Check the status of CVEs. Learn More.
Keeping your systems up 100% of the time requires live patching. Our solutions will align strongly with your risk, compliance, and operational uptime requirements.
TuxCare is trusted by the most innovative companies across the globe.
Learn about TuxCare's modern approach to reducing cybersecurity risk with Blogs, White Papers, and more.
Continually increasing Cybersecurity, stability, and availability of Linux servers and open source software since 2009.
TuxCare provides live security patching for numerous industries. Learn how TuxCare is minimizing risk for companies around the world.
Follow Us on Social
A security researcher, David Schütz has received a $70,000 bug bounty after he accidentally discovered a Google Pixel lock-screen bypass hack that solved a serious security problem on all Pixel smartphones that could easily be exploited to unlock the devices.
Schütz discovered the vulnerability, which allowed an attacker to unlock any Google Pixel phone without knowing the passcode. Google fixed the problem, known as CVE-2022-20465, with an update in November, allowing Schütz to publish his findings.
Schütz discovered the problem by chance when he forgot the PIN code of his Pixel phone and had to enter the PUK code to gain access. He noticed anomalies in the lock screen that were presented to him after the successful completion of the process. After accepting his finger, the device crashed with a weird “Pixel is starting…” message, which Schütz addressed with a forced reboot.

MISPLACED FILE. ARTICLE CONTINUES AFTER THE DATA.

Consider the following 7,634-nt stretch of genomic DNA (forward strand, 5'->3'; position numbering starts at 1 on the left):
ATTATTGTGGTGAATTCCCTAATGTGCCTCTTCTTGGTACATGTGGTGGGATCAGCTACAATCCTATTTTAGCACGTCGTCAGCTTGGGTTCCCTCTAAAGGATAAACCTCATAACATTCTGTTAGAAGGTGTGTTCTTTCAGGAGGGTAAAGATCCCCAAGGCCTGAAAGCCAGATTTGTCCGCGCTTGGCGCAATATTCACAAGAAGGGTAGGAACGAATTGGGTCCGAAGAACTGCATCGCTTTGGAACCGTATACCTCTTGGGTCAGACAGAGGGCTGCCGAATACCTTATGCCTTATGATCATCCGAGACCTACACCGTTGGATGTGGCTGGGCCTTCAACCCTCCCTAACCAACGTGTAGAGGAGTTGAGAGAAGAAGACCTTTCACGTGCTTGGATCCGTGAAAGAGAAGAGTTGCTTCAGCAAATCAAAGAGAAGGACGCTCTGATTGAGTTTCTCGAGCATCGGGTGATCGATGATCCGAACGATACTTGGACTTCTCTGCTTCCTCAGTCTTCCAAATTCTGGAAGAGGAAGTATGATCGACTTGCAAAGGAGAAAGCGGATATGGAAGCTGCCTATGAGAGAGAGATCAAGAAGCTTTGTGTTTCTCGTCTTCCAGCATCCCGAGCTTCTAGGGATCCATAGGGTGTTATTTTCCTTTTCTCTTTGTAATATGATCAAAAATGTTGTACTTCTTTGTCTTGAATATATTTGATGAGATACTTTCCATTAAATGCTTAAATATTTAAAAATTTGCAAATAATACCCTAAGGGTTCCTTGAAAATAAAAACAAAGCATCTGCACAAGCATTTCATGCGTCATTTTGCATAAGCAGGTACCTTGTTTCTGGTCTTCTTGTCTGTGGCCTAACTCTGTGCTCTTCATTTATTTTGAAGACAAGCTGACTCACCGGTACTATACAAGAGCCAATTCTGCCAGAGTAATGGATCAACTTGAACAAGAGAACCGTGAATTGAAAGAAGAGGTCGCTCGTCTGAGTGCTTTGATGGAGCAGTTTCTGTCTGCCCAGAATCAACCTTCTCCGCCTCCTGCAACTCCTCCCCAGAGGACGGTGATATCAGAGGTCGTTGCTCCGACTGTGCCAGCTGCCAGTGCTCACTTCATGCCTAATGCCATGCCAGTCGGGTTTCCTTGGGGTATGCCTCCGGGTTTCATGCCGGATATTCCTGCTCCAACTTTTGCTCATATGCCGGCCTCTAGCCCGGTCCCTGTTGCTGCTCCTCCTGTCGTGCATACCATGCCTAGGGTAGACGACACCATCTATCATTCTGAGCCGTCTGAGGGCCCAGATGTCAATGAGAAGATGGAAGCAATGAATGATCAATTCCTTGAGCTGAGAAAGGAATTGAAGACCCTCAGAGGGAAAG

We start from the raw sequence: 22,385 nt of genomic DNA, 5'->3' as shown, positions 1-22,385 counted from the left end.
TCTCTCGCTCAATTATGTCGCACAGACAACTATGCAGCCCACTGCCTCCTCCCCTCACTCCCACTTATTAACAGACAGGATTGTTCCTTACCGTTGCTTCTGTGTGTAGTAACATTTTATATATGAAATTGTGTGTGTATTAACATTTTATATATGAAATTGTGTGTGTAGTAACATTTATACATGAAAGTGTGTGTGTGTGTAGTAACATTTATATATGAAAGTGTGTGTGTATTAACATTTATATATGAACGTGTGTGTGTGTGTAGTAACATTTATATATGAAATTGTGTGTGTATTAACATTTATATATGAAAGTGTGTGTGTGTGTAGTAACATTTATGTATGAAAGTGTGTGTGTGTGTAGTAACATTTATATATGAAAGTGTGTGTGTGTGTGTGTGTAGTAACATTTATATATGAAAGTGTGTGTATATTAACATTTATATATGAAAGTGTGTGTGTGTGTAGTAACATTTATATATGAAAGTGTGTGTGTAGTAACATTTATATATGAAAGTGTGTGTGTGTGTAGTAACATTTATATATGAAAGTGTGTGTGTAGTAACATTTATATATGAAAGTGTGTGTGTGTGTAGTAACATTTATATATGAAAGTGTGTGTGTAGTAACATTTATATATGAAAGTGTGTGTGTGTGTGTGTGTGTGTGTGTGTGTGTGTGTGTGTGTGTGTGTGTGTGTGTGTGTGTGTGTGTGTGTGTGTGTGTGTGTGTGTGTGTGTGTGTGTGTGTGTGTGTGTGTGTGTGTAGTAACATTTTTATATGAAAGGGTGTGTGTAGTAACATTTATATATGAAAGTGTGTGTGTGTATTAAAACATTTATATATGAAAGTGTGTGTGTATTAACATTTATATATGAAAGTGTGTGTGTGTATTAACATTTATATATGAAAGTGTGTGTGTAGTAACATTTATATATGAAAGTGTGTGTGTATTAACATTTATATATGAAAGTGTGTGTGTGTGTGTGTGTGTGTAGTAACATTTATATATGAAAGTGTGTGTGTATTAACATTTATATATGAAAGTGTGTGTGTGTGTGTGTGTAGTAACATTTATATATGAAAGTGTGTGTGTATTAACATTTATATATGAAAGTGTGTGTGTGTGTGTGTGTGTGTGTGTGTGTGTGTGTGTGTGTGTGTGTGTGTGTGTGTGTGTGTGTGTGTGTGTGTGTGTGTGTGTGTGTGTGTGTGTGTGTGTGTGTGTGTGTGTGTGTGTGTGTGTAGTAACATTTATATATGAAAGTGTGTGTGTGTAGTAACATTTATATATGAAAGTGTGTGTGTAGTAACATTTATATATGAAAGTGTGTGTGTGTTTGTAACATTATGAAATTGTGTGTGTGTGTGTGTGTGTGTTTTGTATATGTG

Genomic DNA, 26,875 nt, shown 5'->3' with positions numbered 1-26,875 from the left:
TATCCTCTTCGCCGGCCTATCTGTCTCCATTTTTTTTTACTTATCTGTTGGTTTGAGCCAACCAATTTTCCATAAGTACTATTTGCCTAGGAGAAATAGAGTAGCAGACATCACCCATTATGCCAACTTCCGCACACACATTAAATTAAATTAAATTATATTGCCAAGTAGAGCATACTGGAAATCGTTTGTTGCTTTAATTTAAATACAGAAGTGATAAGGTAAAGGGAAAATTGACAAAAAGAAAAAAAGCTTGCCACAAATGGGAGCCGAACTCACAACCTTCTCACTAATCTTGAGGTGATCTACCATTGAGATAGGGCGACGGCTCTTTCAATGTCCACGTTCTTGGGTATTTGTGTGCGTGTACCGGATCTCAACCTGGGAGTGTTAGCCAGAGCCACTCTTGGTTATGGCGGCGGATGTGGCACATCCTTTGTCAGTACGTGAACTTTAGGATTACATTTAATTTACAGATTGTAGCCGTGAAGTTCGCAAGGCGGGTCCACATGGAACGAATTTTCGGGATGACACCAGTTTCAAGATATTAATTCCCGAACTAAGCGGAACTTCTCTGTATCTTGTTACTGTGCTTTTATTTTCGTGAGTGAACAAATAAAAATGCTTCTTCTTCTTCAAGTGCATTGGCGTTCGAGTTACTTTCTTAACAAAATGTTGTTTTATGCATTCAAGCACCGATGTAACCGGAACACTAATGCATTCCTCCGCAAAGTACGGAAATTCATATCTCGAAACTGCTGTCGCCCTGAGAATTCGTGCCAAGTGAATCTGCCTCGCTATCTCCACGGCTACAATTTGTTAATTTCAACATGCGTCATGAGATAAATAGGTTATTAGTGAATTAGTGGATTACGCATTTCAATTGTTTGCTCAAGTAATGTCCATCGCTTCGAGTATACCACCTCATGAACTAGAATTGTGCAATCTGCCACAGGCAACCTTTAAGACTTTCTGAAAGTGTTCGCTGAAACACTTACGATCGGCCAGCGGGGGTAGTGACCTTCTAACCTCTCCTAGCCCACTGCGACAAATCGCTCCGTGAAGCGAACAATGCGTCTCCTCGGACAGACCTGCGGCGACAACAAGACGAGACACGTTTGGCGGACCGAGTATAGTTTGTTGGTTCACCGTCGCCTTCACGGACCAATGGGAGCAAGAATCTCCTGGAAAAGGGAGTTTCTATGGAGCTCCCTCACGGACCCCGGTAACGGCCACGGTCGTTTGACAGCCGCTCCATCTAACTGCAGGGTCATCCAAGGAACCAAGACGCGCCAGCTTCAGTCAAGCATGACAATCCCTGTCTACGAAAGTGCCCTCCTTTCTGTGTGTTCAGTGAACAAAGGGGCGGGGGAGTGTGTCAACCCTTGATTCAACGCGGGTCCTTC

The problem per Schütz, is rooted in the fact that lock screen protection is completely turned off if you follow a certain sequence of steps.
First, enter a false fingerprint three times to disable biometric authentication on the locked device. Then, replace the SIM card of the device with a SIM controlled by the attacker that has a PIN code set up. Then, enter a false SIM pin three times to lock the SIM card. Then, the device asks the user to enter the SIM Personal Unlocking Key (PUK) code, a unique eight-digit number to unlock the SIM card. Then, enter a new PIN code for the SIM controlled by the attacker and the device will be automatically unlocked.
Schütz was presented with his unlocked home screen after following this sequence, before entering the PUK code and selecting a new PIN, he realized that he had completely bypassed the lock screen on the fully patched Pixel 6 and Pixel 5.
The sources for this piece include an article in TheHackerNews.
TALK TO A CYBERSECURITY EXPERT
Stay updated with the latest news and announcements from TuxCare.com
ESET researchers discovered an ongoing campaign by the Bahamut APT...
A memory leak bug on Local Security Authority Subsystem Service...
After discovering malicious behaviors in 1,652 of 250,000 unverified Linux...
Despite fixes released by the chipmaker, a set of five...
The APT group DefrayX has launched a new version of...
DuckDuckGo, a privacy-focused search engine, has added an App Tracking...